It turns out that the sun is also experiencing some extreme weather these days, with a recent solar tsunami rolling around our star.
Rather than wreaking havoc, this fiery tsunami helped to provide scientists with the first estimates of the sun's magnetic field.
The massive solar wave was spotted by NASA's Solar Dynamics Observatory (SDO) and the Japanese Hinode spacecraft.
Solar tsunamis are caused by an explosive reaction in the sun's atmosphere that sends waves traveling across its surface at about 500 miles per hour. The so-called coronal mass ejections (CMEs) eventually launch into space.
How the tsunamis move is determined by what stands in their way, as well as the magnetic fields at work.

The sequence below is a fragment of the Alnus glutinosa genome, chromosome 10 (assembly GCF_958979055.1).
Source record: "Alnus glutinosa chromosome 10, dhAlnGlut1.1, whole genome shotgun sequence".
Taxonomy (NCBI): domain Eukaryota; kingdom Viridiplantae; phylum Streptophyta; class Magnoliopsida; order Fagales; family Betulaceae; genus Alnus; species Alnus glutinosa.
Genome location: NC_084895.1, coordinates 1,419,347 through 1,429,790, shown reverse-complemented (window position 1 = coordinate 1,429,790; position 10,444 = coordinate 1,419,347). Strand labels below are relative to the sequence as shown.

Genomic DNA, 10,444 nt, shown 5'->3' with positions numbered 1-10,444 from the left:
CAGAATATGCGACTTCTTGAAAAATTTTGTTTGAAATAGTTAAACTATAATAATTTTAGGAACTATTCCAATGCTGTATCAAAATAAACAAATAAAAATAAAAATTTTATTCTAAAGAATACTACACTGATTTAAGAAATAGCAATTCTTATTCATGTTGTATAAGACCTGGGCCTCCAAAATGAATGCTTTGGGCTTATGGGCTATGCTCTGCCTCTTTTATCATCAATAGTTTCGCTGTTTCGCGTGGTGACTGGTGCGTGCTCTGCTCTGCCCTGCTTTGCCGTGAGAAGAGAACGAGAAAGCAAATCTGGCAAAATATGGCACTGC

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This particular solar event let explorers record the sun's magnetic field, providing the first seemingly accurate estimate, using a combination of spectral and imaging observations.
The team also used the data they recorded to measure the density of the solar atmosphere.
"We've demonstrated that the sun's atmosphere has a magnetic field about ten times weaker than a normal fridge magnet," said David Long of the UCL Mullard Space Science Laboratory, in a statement.
"These are rare observations of a spectacular event that reveal some really interesting details about our nearest star."
Thankfully, Earth is protected from those sun tsunamis that launch towards it by using the planet's own magnetic field. The same can't be said for satellites that happen to get in their way.
The study was published in the journal Solar Physics.